"I am not joking when I say you'd get Alan Jones through your toaster," one broadcasting executive said.

When construction began about 14 months ago the broadcasters, concerned about the proximity of the buildings, alerted the Australian Communications Authority. The authority's manager of radio communication standards, Ian McAlister, said: "We alerted the planning authorities that the high-powered electromagnetic field that AM transmitters emit had the potential to adversely affect electrical and electronic products and the potential for possible health exposure issues."

At three stories and above, he said, there was significant risk of interference that could cause electrical equipment to switch on and off. Scientists are still divided over whether electromagnetic radiation causes cancer.

The eight-story Waterside development on Bennelong Road, which is being sold off the plan, is within 200 meters of the tower shared by 2UE and 2SM.

It is so close to the tower that one eight story building in the complex is within the "drop zone", the area usually kept clear in case a tower falls.

Several other buildings have been approved, raising problems for all the broadcasters. There are five towers on the site, and the industry estimates it will cost between $5 million and $8 million to move each of them.

The planning debacle could be an expensive embarrassment for the Carr Government. Any loss of audience for radio stations could expose it to damages.

A planning NSW spokeswoman could not explain how the question of electromagnetic radiation had been overlooked. The broadcasters had put in an objection to the 1998 masterplan, and the issue had been considered during the Olympics planning because of the possible impact on timing equipment.

Planning NSW is helping to find an alternative site for the towers, but the broadcasting authority, which licenses the commercial radio stations, warns this will be difficult. Homebush bay is ideal because it is the geographic centre of Sydney and salt marshes improve the propagation of AM signals.

Brian Boyd, the managing director of the site's developer, Payce, said it had stopped selling the affected units - which he said were on the fourth floor and above, not the third - until the matter was resolved.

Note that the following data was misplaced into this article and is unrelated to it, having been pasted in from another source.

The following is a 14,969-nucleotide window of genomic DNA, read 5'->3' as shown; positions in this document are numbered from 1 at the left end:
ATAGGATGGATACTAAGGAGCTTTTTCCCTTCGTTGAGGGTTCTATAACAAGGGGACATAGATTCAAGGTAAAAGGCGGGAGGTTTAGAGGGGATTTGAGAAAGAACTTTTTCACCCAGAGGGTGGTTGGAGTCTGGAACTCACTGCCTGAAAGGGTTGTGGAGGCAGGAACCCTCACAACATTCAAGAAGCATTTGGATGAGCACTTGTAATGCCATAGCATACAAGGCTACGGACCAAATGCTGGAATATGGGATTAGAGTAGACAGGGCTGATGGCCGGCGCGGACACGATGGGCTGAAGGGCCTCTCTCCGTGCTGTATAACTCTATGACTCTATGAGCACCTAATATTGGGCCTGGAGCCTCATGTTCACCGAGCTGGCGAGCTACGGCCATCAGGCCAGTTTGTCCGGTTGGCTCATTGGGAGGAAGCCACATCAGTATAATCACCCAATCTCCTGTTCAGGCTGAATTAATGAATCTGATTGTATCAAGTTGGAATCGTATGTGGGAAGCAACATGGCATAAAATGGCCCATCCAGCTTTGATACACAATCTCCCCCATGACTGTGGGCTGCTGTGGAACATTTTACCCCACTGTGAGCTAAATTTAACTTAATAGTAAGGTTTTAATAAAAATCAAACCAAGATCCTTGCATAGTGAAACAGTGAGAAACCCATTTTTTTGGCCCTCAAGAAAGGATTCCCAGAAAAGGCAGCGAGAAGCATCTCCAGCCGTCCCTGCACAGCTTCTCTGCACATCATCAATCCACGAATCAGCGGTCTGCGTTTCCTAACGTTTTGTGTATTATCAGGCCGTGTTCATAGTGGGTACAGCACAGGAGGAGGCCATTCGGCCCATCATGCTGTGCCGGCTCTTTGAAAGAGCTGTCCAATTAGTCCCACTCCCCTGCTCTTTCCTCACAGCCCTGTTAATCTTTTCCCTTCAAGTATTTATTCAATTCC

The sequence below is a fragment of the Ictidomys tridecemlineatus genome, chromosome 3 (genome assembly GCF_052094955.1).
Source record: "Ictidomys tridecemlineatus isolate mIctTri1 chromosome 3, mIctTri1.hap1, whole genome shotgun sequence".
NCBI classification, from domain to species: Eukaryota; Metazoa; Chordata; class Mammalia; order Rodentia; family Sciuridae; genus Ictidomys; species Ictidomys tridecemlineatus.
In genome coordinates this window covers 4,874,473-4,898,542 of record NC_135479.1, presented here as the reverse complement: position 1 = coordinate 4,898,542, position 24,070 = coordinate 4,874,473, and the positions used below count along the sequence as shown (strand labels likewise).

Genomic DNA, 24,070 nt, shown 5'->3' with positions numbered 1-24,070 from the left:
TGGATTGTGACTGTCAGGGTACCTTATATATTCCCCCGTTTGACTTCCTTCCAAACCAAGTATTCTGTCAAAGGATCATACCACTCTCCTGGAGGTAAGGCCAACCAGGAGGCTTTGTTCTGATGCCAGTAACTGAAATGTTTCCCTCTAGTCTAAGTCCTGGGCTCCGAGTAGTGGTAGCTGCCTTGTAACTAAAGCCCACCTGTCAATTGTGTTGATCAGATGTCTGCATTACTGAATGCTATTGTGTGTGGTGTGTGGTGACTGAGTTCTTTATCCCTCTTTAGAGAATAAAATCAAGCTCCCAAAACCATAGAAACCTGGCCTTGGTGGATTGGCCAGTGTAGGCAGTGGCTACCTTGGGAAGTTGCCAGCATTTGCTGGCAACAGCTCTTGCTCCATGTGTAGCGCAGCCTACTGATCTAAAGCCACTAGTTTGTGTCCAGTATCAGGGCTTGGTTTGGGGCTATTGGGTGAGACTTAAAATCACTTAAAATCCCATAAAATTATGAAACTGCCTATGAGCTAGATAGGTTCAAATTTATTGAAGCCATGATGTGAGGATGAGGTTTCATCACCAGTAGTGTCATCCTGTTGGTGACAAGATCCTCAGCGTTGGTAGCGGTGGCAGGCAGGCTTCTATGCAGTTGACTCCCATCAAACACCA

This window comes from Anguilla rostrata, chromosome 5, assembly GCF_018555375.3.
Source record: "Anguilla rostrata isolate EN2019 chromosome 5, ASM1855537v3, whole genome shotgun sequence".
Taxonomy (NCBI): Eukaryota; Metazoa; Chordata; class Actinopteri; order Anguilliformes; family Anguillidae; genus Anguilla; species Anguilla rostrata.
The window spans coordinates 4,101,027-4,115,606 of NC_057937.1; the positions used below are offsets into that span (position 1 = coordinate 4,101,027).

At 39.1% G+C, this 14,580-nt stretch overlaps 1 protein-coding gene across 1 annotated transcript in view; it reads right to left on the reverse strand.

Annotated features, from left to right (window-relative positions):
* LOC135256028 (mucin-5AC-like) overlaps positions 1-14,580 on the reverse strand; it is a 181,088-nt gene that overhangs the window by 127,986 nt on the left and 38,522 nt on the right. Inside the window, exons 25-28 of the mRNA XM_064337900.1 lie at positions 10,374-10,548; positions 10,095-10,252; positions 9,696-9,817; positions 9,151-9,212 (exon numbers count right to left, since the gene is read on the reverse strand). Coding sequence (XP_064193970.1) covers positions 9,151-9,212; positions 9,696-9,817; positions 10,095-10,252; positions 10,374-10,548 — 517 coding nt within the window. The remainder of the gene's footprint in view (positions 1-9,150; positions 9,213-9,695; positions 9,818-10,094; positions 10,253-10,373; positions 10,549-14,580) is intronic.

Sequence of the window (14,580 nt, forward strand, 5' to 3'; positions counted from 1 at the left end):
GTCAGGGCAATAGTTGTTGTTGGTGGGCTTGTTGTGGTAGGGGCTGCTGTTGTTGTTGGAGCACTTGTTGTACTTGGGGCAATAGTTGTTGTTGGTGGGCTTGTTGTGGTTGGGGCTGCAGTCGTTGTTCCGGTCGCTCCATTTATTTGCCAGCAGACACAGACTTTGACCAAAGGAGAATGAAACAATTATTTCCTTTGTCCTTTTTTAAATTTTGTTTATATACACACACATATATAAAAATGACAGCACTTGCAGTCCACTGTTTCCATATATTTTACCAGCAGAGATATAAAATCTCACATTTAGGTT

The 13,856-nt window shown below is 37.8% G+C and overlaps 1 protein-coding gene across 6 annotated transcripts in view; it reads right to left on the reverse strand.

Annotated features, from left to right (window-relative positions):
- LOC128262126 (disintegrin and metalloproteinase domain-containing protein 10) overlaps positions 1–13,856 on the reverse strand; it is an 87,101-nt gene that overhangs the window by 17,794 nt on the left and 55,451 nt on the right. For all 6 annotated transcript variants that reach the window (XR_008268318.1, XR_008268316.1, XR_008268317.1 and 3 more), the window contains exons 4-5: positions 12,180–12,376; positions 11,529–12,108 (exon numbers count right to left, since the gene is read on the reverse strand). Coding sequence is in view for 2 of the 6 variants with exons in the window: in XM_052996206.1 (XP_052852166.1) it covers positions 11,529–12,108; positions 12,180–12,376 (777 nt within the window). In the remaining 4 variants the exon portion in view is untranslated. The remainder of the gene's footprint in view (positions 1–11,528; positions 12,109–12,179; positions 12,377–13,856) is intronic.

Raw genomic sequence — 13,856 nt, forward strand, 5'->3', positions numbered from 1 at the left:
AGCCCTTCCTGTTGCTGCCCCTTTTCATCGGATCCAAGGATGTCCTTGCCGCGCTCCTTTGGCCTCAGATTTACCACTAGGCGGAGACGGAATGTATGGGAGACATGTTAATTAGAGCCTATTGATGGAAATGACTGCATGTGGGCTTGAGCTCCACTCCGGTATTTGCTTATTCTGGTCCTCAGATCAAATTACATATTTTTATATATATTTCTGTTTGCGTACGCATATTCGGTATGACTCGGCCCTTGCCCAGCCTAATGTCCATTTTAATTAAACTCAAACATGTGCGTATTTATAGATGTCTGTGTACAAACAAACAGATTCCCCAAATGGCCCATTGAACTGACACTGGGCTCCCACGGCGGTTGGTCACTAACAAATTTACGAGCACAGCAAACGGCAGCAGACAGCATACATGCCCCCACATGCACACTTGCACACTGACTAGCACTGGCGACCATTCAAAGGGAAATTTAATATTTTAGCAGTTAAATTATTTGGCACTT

But Mr. Boyd said sales of lower-rise units were continuing. Buyers who had bought affected units had not been notified because he expected the problem would be solved by the time they moved in.

He suggested the radio stations might have their own agenda. "Maybe they are looking for some assistence with the move. People have been living in the shadows of TV towers for years."

But Joan Warner, director of the industry body Commercial Radio Australia, said: "The broadcasters have been at Homebush for over 50 years and were not looking for wanting to move but have been forced to consider this eventuality by the Payce development."

Re: Workers to AM radio transmissions in Sydney from Penny Hargreaves

It would be interesting to see if the workers exposed had problems after AM exposure as found in Chiang et al. Their research results found WBC phagocytosis increased or tended to increase in the group exposed to relatively low levels of AM while the phagocytosis decreased in the highest exposed group. Interesting results.

The information I sent you re metal referred to RF signals transmitted from the antenna may induce a perceptible charge in large rubber tyred vehicles and ungrounded metallic structures was from AM radio towers. Hagaman 1989 and Shepich 1990 and Henins and Curis 1990. I wonder how high a readings the men would have been exposed to when working next to the vehicles and so close to the AM towers in Sydney. Would be interesting to know if there were increased heart problems. Have I sent you the info on cardiac problems that I compiled ? In cardiac problems as we found at Ouruhia even before the FM was added. Sounds like a fantastic research opportunity. Wonder how long it took to build the apartments and how many men were working there? The interesting people to talk to would be those who operated the cranes.

Best wishes Penny Hargreaves.

Message from Don Maisch